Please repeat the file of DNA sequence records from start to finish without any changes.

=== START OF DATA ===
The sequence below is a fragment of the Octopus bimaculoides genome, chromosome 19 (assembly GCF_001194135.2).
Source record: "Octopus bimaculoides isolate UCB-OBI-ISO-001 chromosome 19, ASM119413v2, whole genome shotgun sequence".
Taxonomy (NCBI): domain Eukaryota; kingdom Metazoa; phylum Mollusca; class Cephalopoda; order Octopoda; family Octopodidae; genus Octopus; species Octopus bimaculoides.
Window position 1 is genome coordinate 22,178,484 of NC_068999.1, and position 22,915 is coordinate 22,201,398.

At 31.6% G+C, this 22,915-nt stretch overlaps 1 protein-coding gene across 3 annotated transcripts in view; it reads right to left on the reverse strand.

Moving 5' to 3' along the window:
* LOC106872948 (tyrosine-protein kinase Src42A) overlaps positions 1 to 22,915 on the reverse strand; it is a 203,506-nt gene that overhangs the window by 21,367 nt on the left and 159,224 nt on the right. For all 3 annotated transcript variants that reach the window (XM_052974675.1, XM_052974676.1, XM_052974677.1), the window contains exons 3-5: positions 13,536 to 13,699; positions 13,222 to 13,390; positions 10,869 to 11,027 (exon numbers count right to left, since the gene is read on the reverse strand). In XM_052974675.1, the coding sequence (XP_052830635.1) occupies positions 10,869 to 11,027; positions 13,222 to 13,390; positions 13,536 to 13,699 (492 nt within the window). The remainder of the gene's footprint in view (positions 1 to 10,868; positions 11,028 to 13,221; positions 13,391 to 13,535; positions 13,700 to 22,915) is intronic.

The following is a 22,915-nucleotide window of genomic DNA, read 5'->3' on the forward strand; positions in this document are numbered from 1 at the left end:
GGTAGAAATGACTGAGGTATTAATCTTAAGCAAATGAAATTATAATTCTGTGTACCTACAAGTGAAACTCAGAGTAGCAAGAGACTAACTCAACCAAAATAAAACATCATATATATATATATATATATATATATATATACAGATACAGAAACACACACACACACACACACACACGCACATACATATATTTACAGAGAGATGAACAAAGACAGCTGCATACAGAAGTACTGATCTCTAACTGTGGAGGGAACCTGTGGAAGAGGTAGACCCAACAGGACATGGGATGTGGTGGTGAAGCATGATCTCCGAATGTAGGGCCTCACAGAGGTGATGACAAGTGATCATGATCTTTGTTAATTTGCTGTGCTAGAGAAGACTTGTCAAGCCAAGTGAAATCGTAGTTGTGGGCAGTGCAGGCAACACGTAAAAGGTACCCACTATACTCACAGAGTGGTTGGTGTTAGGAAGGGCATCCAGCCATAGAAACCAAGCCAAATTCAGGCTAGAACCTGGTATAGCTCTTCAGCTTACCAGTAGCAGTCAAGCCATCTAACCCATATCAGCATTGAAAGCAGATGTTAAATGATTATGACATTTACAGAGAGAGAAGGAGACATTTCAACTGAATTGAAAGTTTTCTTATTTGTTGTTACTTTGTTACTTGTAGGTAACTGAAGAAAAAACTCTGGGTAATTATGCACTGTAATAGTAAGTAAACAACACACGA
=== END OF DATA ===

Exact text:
The sequence below is a fragment of the Octopus bimaculoides genome, chromosome 19 (assembly GCF_001194135.2).
Source record: "Octopus bimaculoides isolate UCB-OBI-ISO-001 chromosome 19, ASM119413v2, whole genome shotgun sequence".
Taxonomy (NCBI): domain Eukaryota; kingdom Metazoa; phylum Mollusca; class Cephalopoda; order Octopoda; family Octopodidae; genus Octopus; species Octopus bimaculoides.
Window position 1 is genome coordinate 22,178,484 of NC_068999.1, and position 22,915 is coordinate 22,201,398.

At 31.6% G+C, this 22,915-nt stretch overlaps 1 protein-coding gene across 3 annotated transcripts in view; it reads right to left on the reverse strand.

Moving 5' to 3' along the window:
* LOC106872948 (tyrosine-protein kinase Src42A) overlaps positions 1 to 22,915 on the reverse strand; it is a 203,506-nt gene that overhangs the window by 21,367 nt on the left and 159,224 nt on the right. For all 3 annotated transcript variants that reach the window (XM_052974675.1, XM_052974676.1, XM_052974677.1), the window contains exons 3-5: positions 13,536 to 13,699; positions 13,222 to 13,390; positions 10,869 to 11,027 (exon numbers count right to left, since the gene is read on the reverse strand). In XM_052974675.1, the coding sequence (XP_052830635.1) occupies positions 10,869 to 11,027; positions 13,222 to 13,390; positions 13,536 to 13,699 (492 nt within the window). The remainder of the gene's footprint in view (positions 1 to 10,868; positions 11,028 to 13,221; positions 13,391 to 13,535; positions 13,700 to 22,915) is intronic.

The following is a 22,915-nucleotide window of genomic DNA, read 5'->3' on the forward strand; positions in this document are numbered from 1 at the left end:
GGTAGAAATGACTGAGGTATTAATCTTAAGCAAATGAAATTATAATTCTGTGTACCTACAAGTGAAACTCAGAGTAGCAAGAGACTAACTCAACCAAAATAAAACATCATATATATATATATATATATATATATATATACAGATACAGAAACACACACACACACACACACACACGCACATACATATATTTACAGAGAGATGAACAAAGACAGCTGCATACAGAAGTACTGATCTCTAACTGTGGAGGGAACCTGTGGAAGAGGTAGACCCAACAGGACATGGGATGTGGTGGTGAAGCATGATCTCCGAATGTAGGGCCTCACAGAGGTGATGACAAGTGATCATGATCTTTGTTAATTTGCTGTGCTAGAGAAGACTTGTCAAGCCAAGTGAAATCGTAGTTGTGGGCAGTGCAGGCAACACGTAAAAGGTACCCACTATACTCACAGAGTGGTTGGTGTTAGGAAGGGCATCCAGCCATAGAAACCAAGCCAAATTCAGGCTAGAACCTGGTATAGCTCTTCAGCTTACCAGTAGCAGTCAAGCCATCTAACCCATATCAGCATTGAAAGCAGATGTTAAATGATTATGACATTTACAGAGAGAGAAGGAGACATTTCAACTGAATTGAAAGTTTTCTTATTTGTTGTTACTTTGTTACTTGTAGGTAACTGAAGAAAAAACTCTGGGTAATTATGCACTGTAATAGTAAGTAAACAACACACGA